The nations of the world agreed to a roadmap for hammering out the successor to the Kyoto Protocol this weekend, after a theatrical show of frustration aimed at the United States.
The Bush Administration delegation had blocked a central piece of the roadmap, an agreement that industrialized nations should cut greenhouse gas emissions by 25-40% by 2050. The U.S. had witnessed a rising tide of animosity as it stubbornly stuck to its position that numbers like that should be discussed in the coming negotiations, not at the outset.
The boos turned to applause when the U.S. dropped its opposition to the treaty, allowing the world to stand united, if only on paper and if only in agreement to talk more about the many details.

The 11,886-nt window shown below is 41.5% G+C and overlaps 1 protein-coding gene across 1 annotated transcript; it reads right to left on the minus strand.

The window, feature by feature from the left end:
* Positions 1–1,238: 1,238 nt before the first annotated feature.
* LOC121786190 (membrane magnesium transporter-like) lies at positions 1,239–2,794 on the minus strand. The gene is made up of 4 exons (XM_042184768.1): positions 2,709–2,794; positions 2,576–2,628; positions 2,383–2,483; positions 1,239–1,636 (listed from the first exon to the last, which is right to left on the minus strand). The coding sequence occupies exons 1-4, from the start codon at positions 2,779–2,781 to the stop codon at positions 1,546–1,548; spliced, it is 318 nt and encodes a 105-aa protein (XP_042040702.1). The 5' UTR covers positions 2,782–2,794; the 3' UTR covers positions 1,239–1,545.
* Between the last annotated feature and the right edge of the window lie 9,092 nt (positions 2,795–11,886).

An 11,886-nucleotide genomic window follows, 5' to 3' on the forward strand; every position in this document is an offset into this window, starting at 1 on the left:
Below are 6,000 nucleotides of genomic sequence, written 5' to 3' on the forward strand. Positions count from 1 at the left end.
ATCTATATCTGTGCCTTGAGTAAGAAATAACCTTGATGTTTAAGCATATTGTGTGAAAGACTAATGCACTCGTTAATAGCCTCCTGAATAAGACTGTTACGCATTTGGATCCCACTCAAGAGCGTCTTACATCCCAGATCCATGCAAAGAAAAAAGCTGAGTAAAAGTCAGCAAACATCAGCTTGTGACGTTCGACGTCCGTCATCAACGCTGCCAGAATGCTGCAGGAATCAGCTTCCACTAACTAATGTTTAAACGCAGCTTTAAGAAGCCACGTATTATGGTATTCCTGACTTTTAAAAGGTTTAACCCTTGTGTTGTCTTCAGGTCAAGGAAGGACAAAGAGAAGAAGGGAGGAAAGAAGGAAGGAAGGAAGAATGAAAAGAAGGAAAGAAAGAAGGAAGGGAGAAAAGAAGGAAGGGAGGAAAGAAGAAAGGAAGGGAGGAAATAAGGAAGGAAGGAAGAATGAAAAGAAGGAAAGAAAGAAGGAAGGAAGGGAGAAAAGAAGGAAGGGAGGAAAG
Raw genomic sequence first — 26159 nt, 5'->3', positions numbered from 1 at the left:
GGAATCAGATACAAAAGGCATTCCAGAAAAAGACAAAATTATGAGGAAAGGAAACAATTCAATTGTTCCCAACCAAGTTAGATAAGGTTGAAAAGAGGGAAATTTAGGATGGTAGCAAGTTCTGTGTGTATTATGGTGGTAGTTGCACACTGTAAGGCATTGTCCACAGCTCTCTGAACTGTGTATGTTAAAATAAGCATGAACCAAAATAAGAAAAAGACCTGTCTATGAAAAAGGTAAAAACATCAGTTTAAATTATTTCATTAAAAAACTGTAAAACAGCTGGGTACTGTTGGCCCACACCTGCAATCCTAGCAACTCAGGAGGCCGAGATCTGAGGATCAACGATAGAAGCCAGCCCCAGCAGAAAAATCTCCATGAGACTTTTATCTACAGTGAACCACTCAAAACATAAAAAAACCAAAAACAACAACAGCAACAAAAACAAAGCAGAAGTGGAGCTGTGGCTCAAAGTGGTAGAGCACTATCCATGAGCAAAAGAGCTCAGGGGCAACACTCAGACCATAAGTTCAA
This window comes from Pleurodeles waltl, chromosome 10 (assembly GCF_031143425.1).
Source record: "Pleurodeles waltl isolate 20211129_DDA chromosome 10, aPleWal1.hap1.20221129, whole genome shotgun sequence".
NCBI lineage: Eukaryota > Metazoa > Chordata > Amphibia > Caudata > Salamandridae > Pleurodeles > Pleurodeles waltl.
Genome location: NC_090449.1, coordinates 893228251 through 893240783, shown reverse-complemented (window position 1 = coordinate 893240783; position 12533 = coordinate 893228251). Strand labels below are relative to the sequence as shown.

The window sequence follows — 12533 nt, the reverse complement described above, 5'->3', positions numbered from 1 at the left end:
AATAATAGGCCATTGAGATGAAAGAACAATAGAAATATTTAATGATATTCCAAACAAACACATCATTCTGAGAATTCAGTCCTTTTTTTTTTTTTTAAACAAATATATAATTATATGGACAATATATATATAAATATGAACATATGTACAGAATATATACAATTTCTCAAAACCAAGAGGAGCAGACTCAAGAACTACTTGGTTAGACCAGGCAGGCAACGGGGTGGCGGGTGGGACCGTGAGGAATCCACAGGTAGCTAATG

The most important part of the Bali negotiations is the agreement to a timetable. By 2009, the world will have another global warming treaty, to be implemented when the Kyoto Protocol expires in 2012. It will have more provisions for helping developing nations stop deforestation, and for sharing technology, and it will involve new reductions in greenhouse gas emissions from industrialized nations.
And, for the first time, there's a reservoir of good will that might help the next U.S. president play a more productive role.
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